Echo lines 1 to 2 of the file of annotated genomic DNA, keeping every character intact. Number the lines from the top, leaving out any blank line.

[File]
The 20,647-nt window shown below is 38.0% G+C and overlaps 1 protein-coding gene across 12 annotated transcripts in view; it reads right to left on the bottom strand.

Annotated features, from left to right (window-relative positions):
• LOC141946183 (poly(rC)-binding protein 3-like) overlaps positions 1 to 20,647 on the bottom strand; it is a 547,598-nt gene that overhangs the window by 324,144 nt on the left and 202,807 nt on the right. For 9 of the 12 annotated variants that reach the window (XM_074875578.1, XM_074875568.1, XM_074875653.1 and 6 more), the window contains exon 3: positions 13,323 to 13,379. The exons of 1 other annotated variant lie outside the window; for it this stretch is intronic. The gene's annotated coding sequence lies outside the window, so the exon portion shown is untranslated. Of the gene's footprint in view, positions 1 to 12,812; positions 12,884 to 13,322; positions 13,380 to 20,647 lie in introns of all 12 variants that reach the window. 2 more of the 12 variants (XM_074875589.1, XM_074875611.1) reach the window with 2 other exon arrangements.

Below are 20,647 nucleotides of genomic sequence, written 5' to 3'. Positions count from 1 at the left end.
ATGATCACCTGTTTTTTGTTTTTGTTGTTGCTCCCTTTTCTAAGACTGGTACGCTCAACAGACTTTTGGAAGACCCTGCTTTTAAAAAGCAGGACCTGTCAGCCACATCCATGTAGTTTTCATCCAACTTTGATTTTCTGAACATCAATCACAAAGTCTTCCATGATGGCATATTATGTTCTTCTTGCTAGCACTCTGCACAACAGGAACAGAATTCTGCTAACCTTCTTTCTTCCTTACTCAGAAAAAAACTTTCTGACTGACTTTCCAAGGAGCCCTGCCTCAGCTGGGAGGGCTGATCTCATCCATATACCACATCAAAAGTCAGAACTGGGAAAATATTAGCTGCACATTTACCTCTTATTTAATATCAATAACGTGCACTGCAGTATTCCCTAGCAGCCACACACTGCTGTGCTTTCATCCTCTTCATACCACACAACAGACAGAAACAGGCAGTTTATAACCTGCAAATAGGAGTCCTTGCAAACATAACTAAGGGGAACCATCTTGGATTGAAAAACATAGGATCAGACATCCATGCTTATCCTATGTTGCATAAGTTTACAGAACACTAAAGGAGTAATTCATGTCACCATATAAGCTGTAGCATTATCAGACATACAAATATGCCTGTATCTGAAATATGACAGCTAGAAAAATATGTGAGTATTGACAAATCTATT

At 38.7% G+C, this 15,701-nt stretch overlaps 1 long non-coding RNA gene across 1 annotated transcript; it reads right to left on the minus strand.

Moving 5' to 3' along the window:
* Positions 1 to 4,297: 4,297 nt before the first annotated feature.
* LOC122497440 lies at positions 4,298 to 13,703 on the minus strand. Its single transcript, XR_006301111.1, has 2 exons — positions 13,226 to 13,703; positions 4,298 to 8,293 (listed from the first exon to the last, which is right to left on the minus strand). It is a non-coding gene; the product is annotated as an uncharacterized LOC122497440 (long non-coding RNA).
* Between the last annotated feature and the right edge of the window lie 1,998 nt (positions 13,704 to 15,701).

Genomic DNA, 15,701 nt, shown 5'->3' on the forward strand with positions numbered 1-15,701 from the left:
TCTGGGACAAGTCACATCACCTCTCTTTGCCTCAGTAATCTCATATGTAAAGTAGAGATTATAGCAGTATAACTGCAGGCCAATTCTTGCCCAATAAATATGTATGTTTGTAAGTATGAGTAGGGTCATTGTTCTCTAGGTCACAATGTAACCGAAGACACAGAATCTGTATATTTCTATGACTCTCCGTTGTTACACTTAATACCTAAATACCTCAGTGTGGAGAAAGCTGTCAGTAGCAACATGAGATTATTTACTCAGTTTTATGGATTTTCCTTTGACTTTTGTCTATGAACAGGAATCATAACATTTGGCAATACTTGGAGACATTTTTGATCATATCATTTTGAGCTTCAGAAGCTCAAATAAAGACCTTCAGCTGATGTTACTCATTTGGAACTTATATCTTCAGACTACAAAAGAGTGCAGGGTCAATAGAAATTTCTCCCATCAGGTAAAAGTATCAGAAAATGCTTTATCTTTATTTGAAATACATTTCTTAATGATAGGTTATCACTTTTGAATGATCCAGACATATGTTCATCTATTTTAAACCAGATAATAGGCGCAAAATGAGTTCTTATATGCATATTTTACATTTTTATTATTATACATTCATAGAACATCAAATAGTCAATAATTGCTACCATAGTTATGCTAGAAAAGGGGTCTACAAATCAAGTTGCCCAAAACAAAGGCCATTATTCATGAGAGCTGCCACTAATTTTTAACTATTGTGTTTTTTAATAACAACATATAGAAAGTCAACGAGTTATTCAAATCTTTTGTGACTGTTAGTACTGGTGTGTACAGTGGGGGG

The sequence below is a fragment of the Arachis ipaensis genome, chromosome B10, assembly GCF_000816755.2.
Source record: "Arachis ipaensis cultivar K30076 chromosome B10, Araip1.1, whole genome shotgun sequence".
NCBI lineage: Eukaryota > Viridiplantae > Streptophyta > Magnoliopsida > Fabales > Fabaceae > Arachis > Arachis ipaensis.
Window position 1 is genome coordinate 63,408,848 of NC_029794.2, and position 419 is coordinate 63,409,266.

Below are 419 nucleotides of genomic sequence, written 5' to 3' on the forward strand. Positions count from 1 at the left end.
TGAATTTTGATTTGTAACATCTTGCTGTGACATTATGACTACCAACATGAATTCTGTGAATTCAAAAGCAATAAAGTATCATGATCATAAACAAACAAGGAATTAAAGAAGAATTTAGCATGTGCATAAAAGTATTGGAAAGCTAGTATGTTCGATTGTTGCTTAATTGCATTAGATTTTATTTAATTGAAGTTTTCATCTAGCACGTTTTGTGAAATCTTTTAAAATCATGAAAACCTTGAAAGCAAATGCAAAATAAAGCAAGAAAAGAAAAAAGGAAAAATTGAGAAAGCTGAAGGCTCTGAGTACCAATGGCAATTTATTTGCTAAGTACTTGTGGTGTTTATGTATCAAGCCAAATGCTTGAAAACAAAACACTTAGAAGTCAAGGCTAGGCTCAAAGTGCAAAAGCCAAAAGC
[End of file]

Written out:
The 20,647-nt window shown below is 38.0% G+C and overlaps 1 protein-coding gene across 12 annotated transcripts in view; it reads right to left on the bottom strand.

Annotated features, from left to right (window-relative positions):